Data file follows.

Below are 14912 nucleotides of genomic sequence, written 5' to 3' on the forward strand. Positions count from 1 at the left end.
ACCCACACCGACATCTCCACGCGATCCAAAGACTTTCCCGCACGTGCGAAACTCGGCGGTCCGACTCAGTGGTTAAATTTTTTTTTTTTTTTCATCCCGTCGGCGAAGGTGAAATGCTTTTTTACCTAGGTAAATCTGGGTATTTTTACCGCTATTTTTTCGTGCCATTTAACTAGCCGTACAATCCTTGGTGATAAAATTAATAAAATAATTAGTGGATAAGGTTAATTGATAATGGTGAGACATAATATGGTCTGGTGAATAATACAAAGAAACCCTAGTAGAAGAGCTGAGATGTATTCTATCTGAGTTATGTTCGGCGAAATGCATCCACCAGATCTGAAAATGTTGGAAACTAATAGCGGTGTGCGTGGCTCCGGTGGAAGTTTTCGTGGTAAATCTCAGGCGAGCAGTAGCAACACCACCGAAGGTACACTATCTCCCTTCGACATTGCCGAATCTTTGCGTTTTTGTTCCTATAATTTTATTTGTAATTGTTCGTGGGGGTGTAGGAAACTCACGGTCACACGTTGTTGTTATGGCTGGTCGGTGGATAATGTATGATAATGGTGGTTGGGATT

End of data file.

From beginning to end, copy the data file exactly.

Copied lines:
Below are 14912 nucleotides of genomic sequence, written 5' to 3' on the forward strand. Positions count from 1 at the left end.
ACCCACACCGACATCTCCACGCGATCCAAAGACTTTCCCGCACGTGCGAAACTCGGCGGTCCGACTCAGTGGTTAAATTTTTTTTTTTTTTTCATCCCGTCGGCGAAGGTGAAATGCTTTTTTACCTAGGTAAATCTGGGTATTTTTACCGCTATTTTTTCGTGCCATTTAACTAGCCGTACAATCCTTGGTGATAAAATTAATAAAATAATTAGTGGATAAGGTTAATTGATAATGGTGAGACATAATATGGTCTGGTGAATAATACAAAGAAACCCTAGTAGAAGAGCTGAGATGTATTCTATCTGAGTTATGTTCGGCGAAATGCATCCACCAGATCTGAAAATGTTGGAAACTAATAGCGGTGTGCGTGGCTCCGGTGGAAGTTTTCGTGGTAAATCTCAGGCGAGCAGTAGCAACACCACCGAAGGTACACTATCTCCCTTCGACATTGCCGAATCTTTGCGTTTTTGTTCCTATAATTTTATTTGTAATTGTTCGTGGGGGTGTAGGAAACTCACGGTCACACGTTGTTGTTATGGCTGGTCGGTGGATAATGTATGATAATGGTGGTTGGGATT